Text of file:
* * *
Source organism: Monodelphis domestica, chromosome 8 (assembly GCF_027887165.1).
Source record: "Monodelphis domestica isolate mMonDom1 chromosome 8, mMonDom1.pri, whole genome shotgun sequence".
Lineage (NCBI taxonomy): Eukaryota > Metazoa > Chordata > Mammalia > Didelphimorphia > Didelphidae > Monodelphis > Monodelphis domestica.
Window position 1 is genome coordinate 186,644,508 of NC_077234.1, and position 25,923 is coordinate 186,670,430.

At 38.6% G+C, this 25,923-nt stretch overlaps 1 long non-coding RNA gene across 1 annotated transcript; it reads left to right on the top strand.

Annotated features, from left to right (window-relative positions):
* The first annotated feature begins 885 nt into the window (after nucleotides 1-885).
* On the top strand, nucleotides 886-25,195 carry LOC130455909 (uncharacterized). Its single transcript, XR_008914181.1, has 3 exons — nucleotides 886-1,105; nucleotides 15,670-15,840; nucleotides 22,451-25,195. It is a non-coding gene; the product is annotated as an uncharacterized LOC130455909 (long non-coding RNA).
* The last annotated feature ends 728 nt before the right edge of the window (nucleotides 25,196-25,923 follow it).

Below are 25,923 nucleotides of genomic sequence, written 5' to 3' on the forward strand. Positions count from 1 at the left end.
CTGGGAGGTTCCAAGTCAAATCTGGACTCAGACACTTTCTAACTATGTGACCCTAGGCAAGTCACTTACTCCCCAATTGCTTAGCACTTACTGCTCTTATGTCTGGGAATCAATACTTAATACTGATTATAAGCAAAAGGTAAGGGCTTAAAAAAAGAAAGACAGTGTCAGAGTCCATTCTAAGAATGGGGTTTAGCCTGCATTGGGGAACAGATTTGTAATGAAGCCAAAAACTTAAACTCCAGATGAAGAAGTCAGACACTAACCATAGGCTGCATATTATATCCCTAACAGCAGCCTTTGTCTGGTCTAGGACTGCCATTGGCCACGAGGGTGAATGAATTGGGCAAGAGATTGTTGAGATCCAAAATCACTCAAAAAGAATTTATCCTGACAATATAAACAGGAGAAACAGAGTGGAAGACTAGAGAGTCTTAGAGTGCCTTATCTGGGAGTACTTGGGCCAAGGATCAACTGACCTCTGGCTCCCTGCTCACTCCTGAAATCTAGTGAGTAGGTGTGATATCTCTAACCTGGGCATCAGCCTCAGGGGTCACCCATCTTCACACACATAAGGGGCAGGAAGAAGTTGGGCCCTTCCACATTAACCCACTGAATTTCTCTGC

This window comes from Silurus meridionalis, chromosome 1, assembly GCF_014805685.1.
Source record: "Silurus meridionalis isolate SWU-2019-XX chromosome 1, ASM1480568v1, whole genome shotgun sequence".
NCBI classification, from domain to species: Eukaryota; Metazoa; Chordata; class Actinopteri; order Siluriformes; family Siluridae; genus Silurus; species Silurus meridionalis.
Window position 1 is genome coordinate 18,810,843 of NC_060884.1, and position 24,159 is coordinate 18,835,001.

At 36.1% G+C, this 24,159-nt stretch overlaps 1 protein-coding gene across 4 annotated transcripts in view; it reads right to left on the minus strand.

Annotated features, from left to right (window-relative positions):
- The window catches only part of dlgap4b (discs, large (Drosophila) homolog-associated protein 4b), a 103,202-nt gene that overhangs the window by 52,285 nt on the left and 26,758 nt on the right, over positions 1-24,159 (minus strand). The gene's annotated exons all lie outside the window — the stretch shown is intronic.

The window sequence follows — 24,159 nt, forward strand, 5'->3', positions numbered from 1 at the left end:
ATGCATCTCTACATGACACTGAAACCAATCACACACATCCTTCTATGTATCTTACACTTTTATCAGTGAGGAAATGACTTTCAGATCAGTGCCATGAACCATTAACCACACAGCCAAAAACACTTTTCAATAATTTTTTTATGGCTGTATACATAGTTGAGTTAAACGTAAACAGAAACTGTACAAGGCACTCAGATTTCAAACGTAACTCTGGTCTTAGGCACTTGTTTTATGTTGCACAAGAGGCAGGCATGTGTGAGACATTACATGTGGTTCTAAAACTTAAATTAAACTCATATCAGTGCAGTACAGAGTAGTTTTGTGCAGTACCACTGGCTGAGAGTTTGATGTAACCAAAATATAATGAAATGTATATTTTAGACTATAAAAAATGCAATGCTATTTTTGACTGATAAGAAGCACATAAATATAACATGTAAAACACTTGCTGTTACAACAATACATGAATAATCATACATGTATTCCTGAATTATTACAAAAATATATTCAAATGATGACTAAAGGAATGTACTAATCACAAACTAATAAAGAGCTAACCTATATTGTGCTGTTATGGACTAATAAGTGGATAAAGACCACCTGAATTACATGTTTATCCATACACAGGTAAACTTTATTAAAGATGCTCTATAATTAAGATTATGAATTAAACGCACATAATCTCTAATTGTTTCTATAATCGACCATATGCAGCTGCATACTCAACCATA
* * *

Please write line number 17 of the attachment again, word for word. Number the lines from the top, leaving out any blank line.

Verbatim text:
Annotated features, from left to right (window-relative positions):